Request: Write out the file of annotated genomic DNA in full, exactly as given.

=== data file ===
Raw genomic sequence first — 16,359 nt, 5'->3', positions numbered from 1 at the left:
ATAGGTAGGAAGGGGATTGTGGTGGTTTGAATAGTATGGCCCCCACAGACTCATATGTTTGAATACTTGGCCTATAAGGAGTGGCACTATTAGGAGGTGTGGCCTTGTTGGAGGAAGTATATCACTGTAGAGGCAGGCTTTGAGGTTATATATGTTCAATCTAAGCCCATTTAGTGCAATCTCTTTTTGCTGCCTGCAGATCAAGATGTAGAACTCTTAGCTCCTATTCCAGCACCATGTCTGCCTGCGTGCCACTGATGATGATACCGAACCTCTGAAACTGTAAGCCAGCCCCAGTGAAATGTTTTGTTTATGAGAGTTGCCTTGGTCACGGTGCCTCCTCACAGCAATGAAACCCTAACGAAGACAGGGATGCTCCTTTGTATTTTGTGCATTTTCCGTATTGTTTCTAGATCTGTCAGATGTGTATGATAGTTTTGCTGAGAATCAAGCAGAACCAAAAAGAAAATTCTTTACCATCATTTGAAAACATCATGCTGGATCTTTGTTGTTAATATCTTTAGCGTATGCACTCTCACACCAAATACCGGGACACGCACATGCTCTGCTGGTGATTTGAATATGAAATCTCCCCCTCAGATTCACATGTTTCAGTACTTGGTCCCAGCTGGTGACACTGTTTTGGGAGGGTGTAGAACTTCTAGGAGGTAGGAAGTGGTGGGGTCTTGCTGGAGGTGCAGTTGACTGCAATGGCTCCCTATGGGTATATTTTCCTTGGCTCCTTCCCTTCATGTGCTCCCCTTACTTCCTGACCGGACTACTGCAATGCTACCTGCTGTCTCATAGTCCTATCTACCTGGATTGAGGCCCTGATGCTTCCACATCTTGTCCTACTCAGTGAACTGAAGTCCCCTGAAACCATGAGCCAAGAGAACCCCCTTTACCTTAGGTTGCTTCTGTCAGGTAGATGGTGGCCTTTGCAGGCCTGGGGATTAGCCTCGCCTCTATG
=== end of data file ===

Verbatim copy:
Raw genomic sequence first — 16,359 nt, 5'->3', positions numbered from 1 at the left:
ATAGGTAGGAAGGGGATTGTGGTGGTTTGAATAGTATGGCCCCCACAGACTCATATGTTTGAATACTTGGCCTATAAGGAGTGGCACTATTAGGAGGTGTGGCCTTGTTGGAGGAAGTATATCACTGTAGAGGCAGGCTTTGAGGTTATATATGTTCAATCTAAGCCCATTTAGTGCAATCTCTTTTTGCTGCCTGCAGATCAAGATGTAGAACTCTTAGCTCCTATTCCAGCACCATGTCTGCCTGCGTGCCACTGATGATGATACCGAACCTCTGAAACTGTAAGCCAGCCCCAGTGAAATGTTTTGTTTATGAGAGTTGCCTTGGTCACGGTGCCTCCTCACAGCAATGAAACCCTAACGAAGACAGGGATGCTCCTTTGTATTTTGTGCATTTTCCGTATTGTTTCTAGATCTGTCAGATGTGTATGATAGTTTTGCTGAGAATCAAGCAGAACCAAAAAGAAAATTCTTTACCATCATTTGAAAACATCATGCTGGATCTTTGTTGTTAATATCTTTAGCGTATGCACTCTCACACCAAATACCGGGACACGCACATGCTCTGCTGGTGATTTGAATATGAAATCTCCCCCTCAGATTCACATGTTTCAGTACTTGGTCCCAGCTGGTGACACTGTTTTGGGAGGGTGTAGAACTTCTAGGAGGTAGGAAGTGGTGGGGTCTTGCTGGAGGTGCAGTTGACTGCAATGGCTCCCTATGGGTATATTTTCCTTGGCTCCTTCCCTTCATGTGCTCCCCTTACTTCCTGACCGGACTACTGCAATGCTACCTGCTGTCTCATAGTCCTATCTACCTGGATTGAGGCCCTGATGCTTCCACATCTTGTCCTACTCAGTGAACTGAAGTCCCCTGAAACCATGAGCCAAGAGAACCCCCTTTACCTTAGGTTGCTTCTGTCAGGTAGATGGTGGCCTTTGCAGGCCTGGGGATTAGCCTCGCCTCTATG